"When we sent these satellites ... they are put in a black box under [Department of Defense] supervision. They're taken to China. They're put on top of the missile, and they're blown up in the sky," he said.

Christopher: launches compromised U.S. interests

However, The New York Times reported that during the time the policy change was under consideration in late 1995 and early 1996, then-Secretary of State Warren Christopher, with the backing of the Pentagon, argued that there were technological secrets embedded in commercial satellites that could jeopardize "significant military and intelligence interests."

Such launches were permitted during the Bush years but were reined in by the Clinton administration after evidence surfaced that China was shipping military technology to other countries.

The Times reported that one of the strongest critics of the Bush missile policy during the 1992 presidential campaign was Vice President Al Gore, then a senator from Tennessee, who called Bush "an incurable patsy for those dictators he sets out to coddle."

Clinton's decision to shift the process of granting waivers for Chinese satellite launches from the State Department to the Commerce Department was made in March 1996, several months before Liu's alleged donations to the Democrats through Chung. But the Times reported that the actual change in policy wasn't implemented until that fall.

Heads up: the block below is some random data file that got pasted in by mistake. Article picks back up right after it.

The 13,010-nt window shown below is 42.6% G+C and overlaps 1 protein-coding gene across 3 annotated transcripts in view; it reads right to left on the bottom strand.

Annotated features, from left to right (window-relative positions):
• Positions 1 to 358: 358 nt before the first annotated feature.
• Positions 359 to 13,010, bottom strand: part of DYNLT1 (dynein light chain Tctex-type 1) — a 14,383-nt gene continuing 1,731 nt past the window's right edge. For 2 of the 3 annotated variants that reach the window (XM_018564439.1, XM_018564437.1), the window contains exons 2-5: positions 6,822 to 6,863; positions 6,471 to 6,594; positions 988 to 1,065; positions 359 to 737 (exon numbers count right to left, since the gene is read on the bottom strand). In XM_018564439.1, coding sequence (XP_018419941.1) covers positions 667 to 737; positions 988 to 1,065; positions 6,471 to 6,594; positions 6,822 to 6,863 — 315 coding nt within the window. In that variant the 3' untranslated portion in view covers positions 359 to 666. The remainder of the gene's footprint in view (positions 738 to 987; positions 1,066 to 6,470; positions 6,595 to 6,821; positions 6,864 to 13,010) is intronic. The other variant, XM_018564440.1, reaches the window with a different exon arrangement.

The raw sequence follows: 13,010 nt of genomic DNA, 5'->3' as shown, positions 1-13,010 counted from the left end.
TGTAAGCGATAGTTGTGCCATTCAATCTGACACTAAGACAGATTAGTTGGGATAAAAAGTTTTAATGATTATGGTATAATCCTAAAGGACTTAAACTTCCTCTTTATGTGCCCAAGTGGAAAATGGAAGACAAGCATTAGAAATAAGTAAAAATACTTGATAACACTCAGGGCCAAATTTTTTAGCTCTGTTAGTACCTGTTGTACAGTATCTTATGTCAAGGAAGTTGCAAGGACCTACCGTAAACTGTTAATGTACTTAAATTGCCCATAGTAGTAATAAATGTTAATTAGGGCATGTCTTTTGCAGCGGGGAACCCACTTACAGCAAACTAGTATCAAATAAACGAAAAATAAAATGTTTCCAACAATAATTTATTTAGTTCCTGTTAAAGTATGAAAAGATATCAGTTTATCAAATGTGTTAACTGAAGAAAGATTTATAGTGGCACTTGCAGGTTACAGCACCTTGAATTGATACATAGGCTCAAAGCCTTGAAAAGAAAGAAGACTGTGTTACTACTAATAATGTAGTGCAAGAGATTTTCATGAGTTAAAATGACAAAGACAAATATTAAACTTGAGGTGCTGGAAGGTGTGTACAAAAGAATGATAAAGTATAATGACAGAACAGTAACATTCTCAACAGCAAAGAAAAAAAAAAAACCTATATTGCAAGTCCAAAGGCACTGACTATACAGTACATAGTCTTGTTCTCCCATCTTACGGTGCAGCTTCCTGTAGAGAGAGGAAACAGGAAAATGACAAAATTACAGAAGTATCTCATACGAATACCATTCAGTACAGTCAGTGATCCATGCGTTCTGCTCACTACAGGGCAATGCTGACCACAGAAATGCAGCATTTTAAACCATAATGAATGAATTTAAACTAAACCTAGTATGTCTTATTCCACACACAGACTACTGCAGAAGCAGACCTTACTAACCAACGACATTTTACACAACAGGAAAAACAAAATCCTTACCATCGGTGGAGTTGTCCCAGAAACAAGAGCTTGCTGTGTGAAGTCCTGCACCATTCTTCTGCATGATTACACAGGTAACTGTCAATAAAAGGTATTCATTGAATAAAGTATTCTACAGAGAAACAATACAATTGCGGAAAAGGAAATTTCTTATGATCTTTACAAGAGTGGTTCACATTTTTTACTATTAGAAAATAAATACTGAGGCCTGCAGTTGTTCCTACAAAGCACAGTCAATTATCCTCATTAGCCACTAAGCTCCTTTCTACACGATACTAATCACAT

Congressmen say any link would be serious

On the Sunday news shows, a number of members of Congress, including some Democrats, said that any if link between campaign contributions and the change in satellite policy is proven, it would be a serious matter.

"If in fact there is any evidence that any political official within the State Department or in the administration or anywhere knew that there was a correlation ... it should be ferreted out," said Sen. Joseph Biden, D-Del., ranking Democrat on the Senate Foreign Relations Committee, on "Fox News Sunday."

"The person should be indicted and put in jail, no matter who it is," he said.

"It is possible for anybody to be duped in a campaign about where money comes from, but it is very clear that the Chinese had some reason to give large amounts of money. They wanted something for it. What was it the Chinese wanted?" said Rep. Porter Goss, R-Fla., chairman of the House Intelligence Committee, also on "Fox News Sunday."

In the wake of the latest allegations, Sen. Daniel Moynihan, D-N.Y., renewed his call for the appointment of an independent counsel to probe suspected 1996 campaign finance irregularities, something Attorney General Janet Reno has so far declined to do.

"Let's get it out and be done with it and see that it doesn't happen again," Moynihan said on ABC's "This Week" program.

CNN Justice Department Correspondent Pierre Thomas contributed to this report.

In Other News

Sunday, May 17, 1998

Justice May Probe Links Between China Policy, Campaign Cash